Chad Ball 00:12
Welcome to the Cold Steel surgical podcast with your hosts Ameer Farooq and Chad Ball. We’ve had the absolute privilege of chatting with some amazing Canadian as well as international guests over the past year. While the topics have been brought in range, whether clinical, social or political, our aims for the podcast continue to remain the same. We hope to inspire discussion, creativity, scholarly research and career development in all Canadian surgeons. We hope you enjoy our second season as we continue to highlight some incredible guests, deliver detailed masterclass sessions on a myriad of clinical topics and introduce some fresh new features such as debate and companion formats. We hope you relish the podcast as much as we do.
Ameer Farooq 01:24
Dr. Mark Soliman is a colorectal surgeon at AdventHealth in Orlando, Florida. We got to talk to Dr. Soliman about his passion for robotic colorectal surgery and where he sees robotics going in the future. We then went on a deep dive on the use of video in surgery from how to edit surgical videos to how Dr. Soliman incorporates his fantastic videos into resident education. Check out all of Dr. Soliman’s amazing videos on his YouTube channel. Links are in the show notes.
Chad Ball 01:24
Dr. Soliman, we have been so excited to have you on Cold Steel leading up to this and we can’t thank you enough for for being on. For some of the Canadian listeners maybe who don’t know you, as well as this is follow follow you as closely as we do. Could you tell us sort of where you grew up, what your training pathway has been and how you ended up in your current position?
Mark Soliman 01:24
Yeah, sure. Thanks a lot. And Chad and Ameer I really do appreciate you guys inviting me to this this podcast. It’s it’s I’m really looking forward to it. Yeah, I was born and raised in Tallahassee, Florida, which is a capital of Florida, here in the United States. And I did my undergrad in Florida and then medical school also in Florida and went to Birmingham, Alabama, which is the deep deep south for residency and, and I was kind of bit with the minimally invasive bug when I was in Birmingham. Just because we did so much bariatric surgery and I got turned on also to to colorectal surgery at the time. So I ended up going back to Florida in Orlando, to the Colon and Rectal Clinic of Orlando, which is where I did my fellowship and actually there was a program of five fellows. And then I did my my colorectal fellowship there and actually was hired on as faculty to be the MIS surgeon for the group. And was there for 10 years and built up I think, a pretty good robotic colorectal curriculum and then also the MIS started the program. And, and I actually was recently recruited, in fact, actually just began in August of this year to AdventHealth, which is a large multi state hospital system, which is has one of the main hubs here in Orlando. So I was recruited into the AdventHealth System and I’m actually now the have two titles with the AdventHealth System, which I’m the Program Medical Director for the Digestive Health and Surgery Institute for colorectal surgery. And basically what that means is I’m in charge of colorectal surgery for the 17 Central Florida hospitals. In terms of research, in terms of education, the recruitment, hiring, firing effectively of surgeons. Just think of it almost like the division chief, for all for that for the 17 hospitals and in a lot of a lot has to do with business and strategy, which is a lot of fun. And then the the other side of this I am also the department chairman for colorectal surgery, which is an elected position, and it’s elected by the medical staff within the department. So it’s two separate but similar entities. One is the department of colorectal surgery, which is run by the medical staff who are not employed by the hospital. And then my other role is actually being employed by the hospital to develop colorectal surgery service line throughout the entirety of the Central Florida system. So um, yeah, I think that’s that’s kind of a summation of all it is right there.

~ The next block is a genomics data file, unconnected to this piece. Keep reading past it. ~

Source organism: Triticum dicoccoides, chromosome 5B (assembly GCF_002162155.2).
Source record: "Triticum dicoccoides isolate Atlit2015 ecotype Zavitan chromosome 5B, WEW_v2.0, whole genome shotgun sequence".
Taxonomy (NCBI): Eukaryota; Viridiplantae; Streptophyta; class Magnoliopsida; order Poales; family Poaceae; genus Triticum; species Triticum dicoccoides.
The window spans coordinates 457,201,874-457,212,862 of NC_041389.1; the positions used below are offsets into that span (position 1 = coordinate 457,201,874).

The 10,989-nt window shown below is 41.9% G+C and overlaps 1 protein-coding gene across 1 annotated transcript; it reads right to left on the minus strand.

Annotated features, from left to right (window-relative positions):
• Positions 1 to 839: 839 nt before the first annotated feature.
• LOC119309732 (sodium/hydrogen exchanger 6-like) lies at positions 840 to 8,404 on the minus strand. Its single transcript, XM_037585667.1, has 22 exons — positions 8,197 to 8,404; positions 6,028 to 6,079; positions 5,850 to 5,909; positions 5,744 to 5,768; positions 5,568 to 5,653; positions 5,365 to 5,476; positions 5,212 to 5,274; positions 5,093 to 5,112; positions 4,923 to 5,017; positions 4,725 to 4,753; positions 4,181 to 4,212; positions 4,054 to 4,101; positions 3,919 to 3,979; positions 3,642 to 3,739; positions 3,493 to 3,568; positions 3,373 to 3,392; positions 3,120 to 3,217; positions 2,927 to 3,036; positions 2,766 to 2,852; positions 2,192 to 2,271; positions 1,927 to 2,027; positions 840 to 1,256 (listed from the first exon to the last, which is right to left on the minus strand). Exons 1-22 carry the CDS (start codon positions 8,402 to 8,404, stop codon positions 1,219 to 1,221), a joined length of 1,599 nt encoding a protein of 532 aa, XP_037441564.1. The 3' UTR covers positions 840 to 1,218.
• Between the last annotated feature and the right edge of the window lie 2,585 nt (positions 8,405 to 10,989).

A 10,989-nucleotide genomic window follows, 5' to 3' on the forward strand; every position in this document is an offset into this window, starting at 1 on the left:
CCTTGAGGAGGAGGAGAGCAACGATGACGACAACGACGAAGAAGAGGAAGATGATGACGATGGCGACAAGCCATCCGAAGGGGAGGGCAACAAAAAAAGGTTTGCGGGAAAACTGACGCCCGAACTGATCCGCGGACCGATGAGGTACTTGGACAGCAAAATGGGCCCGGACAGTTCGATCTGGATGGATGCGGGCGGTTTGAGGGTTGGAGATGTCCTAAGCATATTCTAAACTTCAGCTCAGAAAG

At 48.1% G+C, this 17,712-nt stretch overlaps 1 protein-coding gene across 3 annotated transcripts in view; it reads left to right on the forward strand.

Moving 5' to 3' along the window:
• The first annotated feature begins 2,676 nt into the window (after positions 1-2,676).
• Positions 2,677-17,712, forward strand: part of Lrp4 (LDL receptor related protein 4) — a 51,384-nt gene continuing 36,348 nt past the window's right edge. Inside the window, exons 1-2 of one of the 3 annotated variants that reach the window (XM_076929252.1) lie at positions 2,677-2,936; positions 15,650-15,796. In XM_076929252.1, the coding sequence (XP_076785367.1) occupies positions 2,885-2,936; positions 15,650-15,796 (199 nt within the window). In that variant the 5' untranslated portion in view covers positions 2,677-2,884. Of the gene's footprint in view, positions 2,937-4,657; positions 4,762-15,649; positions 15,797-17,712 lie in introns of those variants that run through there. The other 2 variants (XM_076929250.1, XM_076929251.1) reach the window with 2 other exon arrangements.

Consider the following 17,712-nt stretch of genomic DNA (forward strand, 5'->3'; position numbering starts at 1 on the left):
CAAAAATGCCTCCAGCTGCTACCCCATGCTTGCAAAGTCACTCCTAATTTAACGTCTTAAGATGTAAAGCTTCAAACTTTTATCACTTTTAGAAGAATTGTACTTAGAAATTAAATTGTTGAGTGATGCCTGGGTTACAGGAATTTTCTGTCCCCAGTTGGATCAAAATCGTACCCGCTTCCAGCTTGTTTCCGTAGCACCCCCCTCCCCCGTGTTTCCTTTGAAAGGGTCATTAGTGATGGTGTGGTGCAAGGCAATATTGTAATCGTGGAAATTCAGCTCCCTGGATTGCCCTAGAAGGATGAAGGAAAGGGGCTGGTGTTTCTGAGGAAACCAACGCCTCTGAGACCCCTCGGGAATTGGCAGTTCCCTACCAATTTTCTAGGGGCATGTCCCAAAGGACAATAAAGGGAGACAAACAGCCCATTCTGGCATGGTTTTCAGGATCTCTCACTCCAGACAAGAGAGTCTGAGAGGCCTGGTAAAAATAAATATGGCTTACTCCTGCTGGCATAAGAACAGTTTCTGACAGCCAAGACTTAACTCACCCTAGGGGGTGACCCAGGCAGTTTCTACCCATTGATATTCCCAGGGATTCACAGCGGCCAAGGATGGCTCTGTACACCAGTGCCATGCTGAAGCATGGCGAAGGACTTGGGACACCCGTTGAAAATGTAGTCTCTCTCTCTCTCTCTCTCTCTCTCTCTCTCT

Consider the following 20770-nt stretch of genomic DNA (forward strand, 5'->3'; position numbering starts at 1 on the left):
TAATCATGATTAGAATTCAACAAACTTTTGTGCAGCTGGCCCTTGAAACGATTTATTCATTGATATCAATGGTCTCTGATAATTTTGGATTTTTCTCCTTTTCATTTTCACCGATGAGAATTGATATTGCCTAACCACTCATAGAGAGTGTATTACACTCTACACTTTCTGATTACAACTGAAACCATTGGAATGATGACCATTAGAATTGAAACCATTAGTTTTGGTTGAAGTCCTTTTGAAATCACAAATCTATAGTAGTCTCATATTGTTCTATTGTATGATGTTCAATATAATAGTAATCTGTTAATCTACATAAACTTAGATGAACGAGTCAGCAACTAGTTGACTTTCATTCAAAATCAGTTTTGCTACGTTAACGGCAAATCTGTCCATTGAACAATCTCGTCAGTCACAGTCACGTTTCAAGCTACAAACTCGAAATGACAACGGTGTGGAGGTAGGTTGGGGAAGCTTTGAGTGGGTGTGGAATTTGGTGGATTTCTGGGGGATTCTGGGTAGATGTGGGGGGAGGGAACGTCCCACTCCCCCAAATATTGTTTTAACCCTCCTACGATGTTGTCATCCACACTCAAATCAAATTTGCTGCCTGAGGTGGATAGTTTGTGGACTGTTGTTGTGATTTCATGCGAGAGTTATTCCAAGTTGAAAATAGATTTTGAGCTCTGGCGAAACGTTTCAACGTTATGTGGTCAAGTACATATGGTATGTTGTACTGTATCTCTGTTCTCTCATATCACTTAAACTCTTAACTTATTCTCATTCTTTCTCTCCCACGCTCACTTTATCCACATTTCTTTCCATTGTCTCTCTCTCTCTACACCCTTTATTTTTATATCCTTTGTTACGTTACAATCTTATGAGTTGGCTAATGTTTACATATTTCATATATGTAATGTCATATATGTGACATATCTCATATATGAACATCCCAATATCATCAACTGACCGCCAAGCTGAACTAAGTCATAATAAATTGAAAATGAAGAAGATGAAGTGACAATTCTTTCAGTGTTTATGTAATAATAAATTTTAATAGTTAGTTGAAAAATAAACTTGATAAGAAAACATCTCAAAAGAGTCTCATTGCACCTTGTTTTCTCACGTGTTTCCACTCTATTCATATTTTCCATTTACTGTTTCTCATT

Ameer Farooq 04:35
Congratulations on your your ongoing success. I noticed on your bio that you speak fluent Arabic. What’s your your background with that? And how do you know fluent Arabic?
Mark Soliman 04:47
Yeah, it’s my parents are Egyptian. They were they born raised of course in Egypt and they immigrated to the United States. Man is close to 50 years now. I think and and so they speak Egyptian Arabic at home. It’s a specific Egyptian Arabic. So funny story when I went to college, you know, I spoke Arabic at home, you know, conversational Arabic, no problems stuff at church, no big deal. And then I decided to take a foreign language credit. So I went to University of Florida. And they say, now what? I’m so good at Arabic. I was born and raised in Florida. So good. Let me just try to you know, exempt myself from this formula of credit. So I went to the to the Arabic department. And then I said, yeah, I don’t really need this. I just need the credit. Just sign off on me. And then literally, the lady, the professor of the class, I’ll never forget her, Ida Benya, looked at me and she made me read up a paragraph, and I did. She’s like, Mark, you read on the level of a kindergartener. I think I speak fluent Arabic. It’s I guess I speak for it relative to a kindergartener.
Ameer Farooq 05:58
That’s awesome. I actually, when I was finished high school, I spent four and a half months in Egypt, learning Arabic. And I quickly learned that there’s a difference between the Egyptian and classical Arabic. So as I feel a little bit of your pain, and it’s I love that the idea of an Egyptian boy in in Florida has quite an awesome place for your parents to land. Can you tell us a little bit about what that transition has been, like switching institutions and kind of what the thought process is in making a tough decision like that? Because it sounds like you had a great thing going with your your previous job. And now going to the AdventHealth, obviously, is, is a big change what what goes into making a decision like that it’s sort of 10 years into your career.